Above all, aim to help your team to feel connected to each other. You can facilitate this by the way you lead, which has a knock-on impact on how everyone acts around you and toward each other. Instead of creating a dog-eat-dog or hustle-hard environment, lead with empathy, transparency, and trustworthiness. Are you truly being honest with your team and doing your best to look out for them?
To show that you have everyone’s best interests at heart, curate an agile working environment and give everyone opportunities to try new things, plus the flexibility to take things easy when they’re struggling. You may be able to use technology to help your team to connect with each other and get more out of their job — for instance, tools that facilitate remote working or offer education.
You may also want to consider how you can give your employees a sense of purpose and connect them to the company’s greater mission.
Don’t forget the financial side
In the working world, employers often favor solutions related to improving corporate culture and providing perks of the job, while employees would simply prefer to earn more. The truth is something in between — there’s more to a positive working experience than good pay, but without financial security, you’re probably not going to get people to stick around or produce their best work.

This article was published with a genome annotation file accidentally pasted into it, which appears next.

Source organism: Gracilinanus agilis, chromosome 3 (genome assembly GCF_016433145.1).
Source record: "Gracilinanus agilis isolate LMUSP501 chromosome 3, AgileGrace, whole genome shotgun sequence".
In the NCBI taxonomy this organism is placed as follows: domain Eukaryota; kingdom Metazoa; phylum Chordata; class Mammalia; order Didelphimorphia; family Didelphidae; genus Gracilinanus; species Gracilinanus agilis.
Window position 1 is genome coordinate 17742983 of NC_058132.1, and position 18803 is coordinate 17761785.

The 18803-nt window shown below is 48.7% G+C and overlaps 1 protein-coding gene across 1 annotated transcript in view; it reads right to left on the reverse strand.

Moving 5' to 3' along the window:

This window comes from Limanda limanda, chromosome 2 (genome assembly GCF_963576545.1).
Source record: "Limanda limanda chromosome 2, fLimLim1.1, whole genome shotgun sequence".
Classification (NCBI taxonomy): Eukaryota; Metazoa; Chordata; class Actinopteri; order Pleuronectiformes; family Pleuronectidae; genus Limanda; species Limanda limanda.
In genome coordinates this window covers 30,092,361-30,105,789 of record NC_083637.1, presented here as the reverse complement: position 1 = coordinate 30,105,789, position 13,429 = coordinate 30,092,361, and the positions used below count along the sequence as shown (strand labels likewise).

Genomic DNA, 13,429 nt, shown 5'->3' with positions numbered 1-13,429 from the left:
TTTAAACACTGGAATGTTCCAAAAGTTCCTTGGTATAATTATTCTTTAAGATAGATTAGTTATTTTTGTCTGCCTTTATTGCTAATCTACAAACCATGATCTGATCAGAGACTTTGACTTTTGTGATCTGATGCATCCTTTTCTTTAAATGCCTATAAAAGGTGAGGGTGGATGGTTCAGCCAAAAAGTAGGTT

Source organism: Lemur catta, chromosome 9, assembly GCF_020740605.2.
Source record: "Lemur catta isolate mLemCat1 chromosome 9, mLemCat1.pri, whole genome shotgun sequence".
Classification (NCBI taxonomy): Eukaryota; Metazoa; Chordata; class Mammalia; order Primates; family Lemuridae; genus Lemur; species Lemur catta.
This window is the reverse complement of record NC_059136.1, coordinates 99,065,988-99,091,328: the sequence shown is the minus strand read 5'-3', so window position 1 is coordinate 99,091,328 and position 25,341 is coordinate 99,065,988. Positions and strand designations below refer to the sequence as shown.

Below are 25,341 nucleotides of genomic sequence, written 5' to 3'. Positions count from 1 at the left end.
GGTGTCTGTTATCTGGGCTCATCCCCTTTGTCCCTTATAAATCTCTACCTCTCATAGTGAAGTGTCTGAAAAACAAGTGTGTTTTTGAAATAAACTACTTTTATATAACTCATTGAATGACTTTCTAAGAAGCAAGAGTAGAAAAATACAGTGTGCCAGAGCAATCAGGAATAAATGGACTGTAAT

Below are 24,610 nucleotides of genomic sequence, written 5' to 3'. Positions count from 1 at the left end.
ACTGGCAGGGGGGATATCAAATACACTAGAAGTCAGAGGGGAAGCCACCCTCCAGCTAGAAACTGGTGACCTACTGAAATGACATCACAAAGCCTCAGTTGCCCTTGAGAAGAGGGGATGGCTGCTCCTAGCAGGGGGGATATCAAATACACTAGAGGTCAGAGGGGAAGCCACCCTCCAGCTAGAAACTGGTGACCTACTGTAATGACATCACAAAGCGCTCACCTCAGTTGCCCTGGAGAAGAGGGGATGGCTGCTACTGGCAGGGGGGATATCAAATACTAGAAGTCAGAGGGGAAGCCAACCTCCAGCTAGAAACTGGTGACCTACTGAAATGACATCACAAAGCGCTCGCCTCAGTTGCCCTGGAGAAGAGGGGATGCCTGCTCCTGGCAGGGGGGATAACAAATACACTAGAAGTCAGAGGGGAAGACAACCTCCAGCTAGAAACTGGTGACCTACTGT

Who is going to want to follow the guided meditations on Calm if they can’t even fill their car up with gas?
Considering the current environment with rising inflation, high interest rates, and the increasing cost of living, this isn’t something you should be neglecting. Do some market research to gauge how much other companies are giving employees with similar roles — and look at your budget to see if there’s any wiggle room to offer more.
Wellbeing is just the beginning
With the global corporate wellness market set to reach $90 billion by 2026, overlooking this could mean you get left behind. When you work on your team’s wellbeing, you won’t just be making your employees happier — you’ll increase the chances of them sticking around, being more productive, and being committed enough to the organization to lead innovation. Now, that’s something worth striving for.
Employee well-being isn’t as simple as implementing a single action, and a strategy that works for one company isn’t necessarily going to be right for every organization. But if you try various approaches and are prepared to tweak them until you figure out what works, you’ll be impressed with the results.
And, listen, if you’ve found yourself in the middle of a job search, the best way to get ahead of your competition is to get directly in front of decision-makers and showcase your value in relation to their needs.
If you’re struggling with how to land interviews with decision-makers or feel you might need to take a step back in your career because you’re not getting the offers you’d hoped for, don’t let more time pass before you take control of your job search.
Book a FREE breakthrough session with a member of our team to learn more about our proven program for career search success.